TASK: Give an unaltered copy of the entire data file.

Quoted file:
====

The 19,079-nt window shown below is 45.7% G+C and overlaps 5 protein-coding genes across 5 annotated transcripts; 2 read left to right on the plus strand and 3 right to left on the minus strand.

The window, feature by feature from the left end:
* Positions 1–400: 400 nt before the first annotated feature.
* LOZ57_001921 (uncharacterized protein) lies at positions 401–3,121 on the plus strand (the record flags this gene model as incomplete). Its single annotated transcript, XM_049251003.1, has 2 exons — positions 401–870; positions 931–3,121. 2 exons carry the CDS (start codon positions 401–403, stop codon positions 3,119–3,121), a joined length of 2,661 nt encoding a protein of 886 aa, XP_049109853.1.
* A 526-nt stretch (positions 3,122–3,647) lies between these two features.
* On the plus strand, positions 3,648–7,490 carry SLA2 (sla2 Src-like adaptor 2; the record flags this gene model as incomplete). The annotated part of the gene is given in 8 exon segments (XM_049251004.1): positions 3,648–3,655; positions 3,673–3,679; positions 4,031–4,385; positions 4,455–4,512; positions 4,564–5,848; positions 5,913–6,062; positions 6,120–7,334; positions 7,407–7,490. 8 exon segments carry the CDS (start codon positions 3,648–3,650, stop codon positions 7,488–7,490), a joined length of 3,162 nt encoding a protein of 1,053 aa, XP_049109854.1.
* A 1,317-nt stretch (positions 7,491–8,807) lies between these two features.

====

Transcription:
The 19,079-nt window shown below is 45.7% G+C and overlaps 5 protein-coding genes across 5 annotated transcripts; 2 read left to right on the plus strand and 3 right to left on the minus strand.

The window, feature by feature from the left end:
* Positions 1–400: 400 nt before the first annotated feature.
* LOZ57_001921 (uncharacterized protein) lies at positions 401–3,121 on the plus strand (the record flags this gene model as incomplete). Its single annotated transcript, XM_049251003.1, has 2 exons — positions 401–870; positions 931–3,121. 2 exons carry the CDS (start codon positions 401–403, stop codon positions 3,119–3,121), a joined length of 2,661 nt encoding a protein of 886 aa, XP_049109853.1.
* A 526-nt stretch (positions 3,122–3,647) lies between these two features.
* On the plus strand, positions 3,648–7,490 carry SLA2 (sla2 Src-like adaptor 2; the record flags this gene model as incomplete). The annotated part of the gene is given in 8 exon segments (XM_049251004.1): positions 3,648–3,655; positions 3,673–3,679; positions 4,031–4,385; positions 4,455–4,512; positions 4,564–5,848; positions 5,913–6,062; positions 6,120–7,334; positions 7,407–7,490. 8 exon segments carry the CDS (start codon positions 3,648–3,650, stop codon positions 7,488–7,490), a joined length of 3,162 nt encoding a protein of 1,053 aa, XP_049109854.1.
* A 1,317-nt stretch (positions 7,491–8,807) lies between these two features.